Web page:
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Inguinal Hernia

These are most common in men occurring in the groin area and formed by a weak spot in the abdominal muscle. Over 750,000 inguinal hernia repairs are performed annually in the United States and it is estimated that 7% of the population will develop an inguinal hernia at some point in their lives.






Additionally, there are both Indirect Inguinal Hernias and Direct Inguinal Hernias. Both similarly appear as a bulge, however, your physician will make the clinical diagnosis. Indirect inguinal hernias are common in children as they occur in the pathway that was created as sexual organs descended before birth. However, these can occur to adults later in life as well. While indirect inguinal hernias are most common in men, they can occur in women as well.





Herniorrhapy (Suturing)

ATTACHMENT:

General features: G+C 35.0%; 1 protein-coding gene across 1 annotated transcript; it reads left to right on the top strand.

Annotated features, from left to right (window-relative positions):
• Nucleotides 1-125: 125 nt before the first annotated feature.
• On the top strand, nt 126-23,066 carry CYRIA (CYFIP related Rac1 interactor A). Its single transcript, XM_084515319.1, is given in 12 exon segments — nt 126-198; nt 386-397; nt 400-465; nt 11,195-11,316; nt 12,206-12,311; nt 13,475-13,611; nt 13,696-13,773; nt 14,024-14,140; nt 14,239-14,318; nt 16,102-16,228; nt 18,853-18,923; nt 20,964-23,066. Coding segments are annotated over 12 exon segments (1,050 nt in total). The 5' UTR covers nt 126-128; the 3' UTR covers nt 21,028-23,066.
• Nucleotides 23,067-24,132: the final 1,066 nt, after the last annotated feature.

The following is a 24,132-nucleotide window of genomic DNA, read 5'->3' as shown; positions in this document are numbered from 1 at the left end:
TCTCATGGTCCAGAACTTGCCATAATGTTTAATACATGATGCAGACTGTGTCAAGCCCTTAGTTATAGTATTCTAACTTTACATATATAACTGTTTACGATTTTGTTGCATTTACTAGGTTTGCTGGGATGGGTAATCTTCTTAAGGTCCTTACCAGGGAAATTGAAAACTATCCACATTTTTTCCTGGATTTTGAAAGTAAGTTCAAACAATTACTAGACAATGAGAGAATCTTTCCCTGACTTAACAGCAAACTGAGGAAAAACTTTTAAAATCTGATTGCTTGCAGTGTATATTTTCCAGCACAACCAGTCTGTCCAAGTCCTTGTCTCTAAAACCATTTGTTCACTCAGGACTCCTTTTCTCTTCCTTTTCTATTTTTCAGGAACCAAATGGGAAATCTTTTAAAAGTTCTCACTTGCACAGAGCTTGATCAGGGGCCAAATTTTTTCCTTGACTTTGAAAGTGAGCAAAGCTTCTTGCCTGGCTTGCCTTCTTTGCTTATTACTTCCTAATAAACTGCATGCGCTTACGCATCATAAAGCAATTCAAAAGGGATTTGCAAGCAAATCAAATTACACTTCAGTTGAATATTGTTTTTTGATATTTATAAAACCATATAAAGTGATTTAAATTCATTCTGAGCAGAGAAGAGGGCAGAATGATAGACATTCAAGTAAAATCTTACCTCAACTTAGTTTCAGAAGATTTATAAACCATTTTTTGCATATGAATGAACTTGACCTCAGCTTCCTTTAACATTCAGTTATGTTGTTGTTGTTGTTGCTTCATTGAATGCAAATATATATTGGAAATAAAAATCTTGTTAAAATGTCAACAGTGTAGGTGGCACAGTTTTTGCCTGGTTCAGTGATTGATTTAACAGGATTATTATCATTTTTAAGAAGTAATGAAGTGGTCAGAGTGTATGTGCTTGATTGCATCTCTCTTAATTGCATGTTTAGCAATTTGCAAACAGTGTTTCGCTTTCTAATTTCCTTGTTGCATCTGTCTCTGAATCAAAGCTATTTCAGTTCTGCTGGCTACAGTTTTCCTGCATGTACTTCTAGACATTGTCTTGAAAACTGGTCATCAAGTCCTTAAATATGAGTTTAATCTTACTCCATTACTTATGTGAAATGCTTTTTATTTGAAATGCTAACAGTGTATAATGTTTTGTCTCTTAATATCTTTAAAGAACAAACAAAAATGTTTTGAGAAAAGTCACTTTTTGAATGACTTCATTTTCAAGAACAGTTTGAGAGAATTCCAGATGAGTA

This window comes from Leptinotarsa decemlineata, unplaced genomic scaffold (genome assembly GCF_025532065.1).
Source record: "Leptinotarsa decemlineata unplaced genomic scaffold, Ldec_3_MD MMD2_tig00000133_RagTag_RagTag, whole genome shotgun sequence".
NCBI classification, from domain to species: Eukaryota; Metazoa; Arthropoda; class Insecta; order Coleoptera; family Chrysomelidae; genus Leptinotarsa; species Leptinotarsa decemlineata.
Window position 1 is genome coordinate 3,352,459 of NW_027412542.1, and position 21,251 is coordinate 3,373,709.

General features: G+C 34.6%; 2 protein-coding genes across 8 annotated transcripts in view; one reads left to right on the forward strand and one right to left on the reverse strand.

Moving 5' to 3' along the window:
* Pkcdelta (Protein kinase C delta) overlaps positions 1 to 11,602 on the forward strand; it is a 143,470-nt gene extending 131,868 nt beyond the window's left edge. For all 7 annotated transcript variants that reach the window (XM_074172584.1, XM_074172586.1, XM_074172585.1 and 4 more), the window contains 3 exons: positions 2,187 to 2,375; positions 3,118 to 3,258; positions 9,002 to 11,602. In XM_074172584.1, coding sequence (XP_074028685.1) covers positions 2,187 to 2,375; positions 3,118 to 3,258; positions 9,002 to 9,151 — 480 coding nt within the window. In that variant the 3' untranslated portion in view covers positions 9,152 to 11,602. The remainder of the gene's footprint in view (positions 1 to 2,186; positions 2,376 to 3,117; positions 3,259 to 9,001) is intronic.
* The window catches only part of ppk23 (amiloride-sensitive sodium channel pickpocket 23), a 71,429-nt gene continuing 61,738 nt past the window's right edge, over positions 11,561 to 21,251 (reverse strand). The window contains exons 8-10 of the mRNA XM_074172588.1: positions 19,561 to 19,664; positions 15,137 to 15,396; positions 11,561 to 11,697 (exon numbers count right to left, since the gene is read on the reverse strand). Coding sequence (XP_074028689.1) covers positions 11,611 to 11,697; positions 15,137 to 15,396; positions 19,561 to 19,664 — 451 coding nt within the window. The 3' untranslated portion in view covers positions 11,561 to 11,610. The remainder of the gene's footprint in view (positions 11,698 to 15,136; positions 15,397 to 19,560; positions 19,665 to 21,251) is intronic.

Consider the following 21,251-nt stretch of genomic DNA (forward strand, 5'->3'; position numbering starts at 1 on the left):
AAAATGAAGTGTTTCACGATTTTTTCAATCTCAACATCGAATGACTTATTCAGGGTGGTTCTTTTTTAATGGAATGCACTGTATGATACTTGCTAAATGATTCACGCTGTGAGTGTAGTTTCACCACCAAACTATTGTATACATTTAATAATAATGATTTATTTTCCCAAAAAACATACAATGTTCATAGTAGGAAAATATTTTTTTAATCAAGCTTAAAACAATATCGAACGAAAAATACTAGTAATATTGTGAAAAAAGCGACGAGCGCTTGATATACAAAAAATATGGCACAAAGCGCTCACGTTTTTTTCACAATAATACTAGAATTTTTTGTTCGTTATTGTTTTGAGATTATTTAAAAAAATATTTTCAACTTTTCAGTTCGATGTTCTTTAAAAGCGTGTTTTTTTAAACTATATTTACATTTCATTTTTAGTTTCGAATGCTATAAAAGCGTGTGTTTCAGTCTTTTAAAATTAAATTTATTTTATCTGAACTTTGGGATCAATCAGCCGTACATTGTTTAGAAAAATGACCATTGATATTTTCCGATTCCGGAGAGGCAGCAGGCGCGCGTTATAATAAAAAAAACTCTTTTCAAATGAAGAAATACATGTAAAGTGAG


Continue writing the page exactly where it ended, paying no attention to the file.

An incision will be made above the site of the hernia, so that the surgeon may push your intestine back into your abdomen. Your surgeon will then repair the weakened or torn muscles by suturing it together, to prevent reoccurrence of a hernia at the same site at a later date. This type of repair may allow you to move about right after the surgery, however you may need to wait 4 to 6 weeks before you're able to fully return to the activities of your daily life.




Hernioplasty (Mesh Repair)
This type of repair uses partially absorbable mesh. The mesh acts like a fence to reduce tension on the wound and prevent reoccurrence. Hernia repairs performed this way may typically,

  • Be completed in an outpatient setting
  • Be completed under or local or regional anesthetic
  • Allow patients to go home the same day
  • Reduce the risk of a bacterial infection Result in a quicker recovery.



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